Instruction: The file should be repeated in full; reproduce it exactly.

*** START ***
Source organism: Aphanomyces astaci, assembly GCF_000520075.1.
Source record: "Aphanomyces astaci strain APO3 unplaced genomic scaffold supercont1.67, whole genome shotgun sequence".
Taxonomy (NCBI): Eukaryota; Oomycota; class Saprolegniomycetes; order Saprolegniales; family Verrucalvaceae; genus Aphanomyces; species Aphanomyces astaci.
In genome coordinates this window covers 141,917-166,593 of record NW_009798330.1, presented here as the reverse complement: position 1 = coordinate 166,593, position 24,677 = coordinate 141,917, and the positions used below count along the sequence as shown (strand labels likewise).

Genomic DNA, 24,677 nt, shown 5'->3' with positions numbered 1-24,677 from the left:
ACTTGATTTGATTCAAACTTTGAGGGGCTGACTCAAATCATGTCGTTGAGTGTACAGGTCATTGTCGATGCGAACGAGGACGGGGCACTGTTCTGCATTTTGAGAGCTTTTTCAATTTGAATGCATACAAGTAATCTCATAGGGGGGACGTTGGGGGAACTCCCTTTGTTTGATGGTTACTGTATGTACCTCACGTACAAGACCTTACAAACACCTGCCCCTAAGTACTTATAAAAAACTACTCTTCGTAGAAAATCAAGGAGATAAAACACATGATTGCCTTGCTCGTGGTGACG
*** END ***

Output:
Source organism: Aphanomyces astaci, assembly GCF_000520075.1.
Source record: "Aphanomyces astaci strain APO3 unplaced genomic scaffold supercont1.67, whole genome shotgun sequence".
Taxonomy (NCBI): Eukaryota; Oomycota; class Saprolegniomycetes; order Saprolegniales; family Verrucalvaceae; genus Aphanomyces; species Aphanomyces astaci.
In genome coordinates this window covers 141,917-166,593 of record NW_009798330.1, presented here as the reverse complement: position 1 = coordinate 166,593, position 24,677 = coordinate 141,917, and the positions used below count along the sequence as shown (strand labels likewise).

Genomic DNA, 24,677 nt, shown 5'->3' with positions numbered 1-24,677 from the left:
ACTTGATTTGATTCAAACTTTGAGGGGCTGACTCAAATCATGTCGTTGAGTGTACAGGTCATTGTCGATGCGAACGAGGACGGGGCACTGTTCTGCATTTTGAGAGCTTTTTCAATTTGAATGCATACAAGTAATCTCATAGGGGGGACGTTGGGGGAACTCCCTTTGTTTGATGGTTACTGTATGTACCTCACGTACAAGACCTTACAAACACCTGCCCCTAAGTACTTATAAAAAACTACTCTTCGTAGAAAATCAAGGAGATAAAACACATGATTGCCTTGCTCGTGGTGACG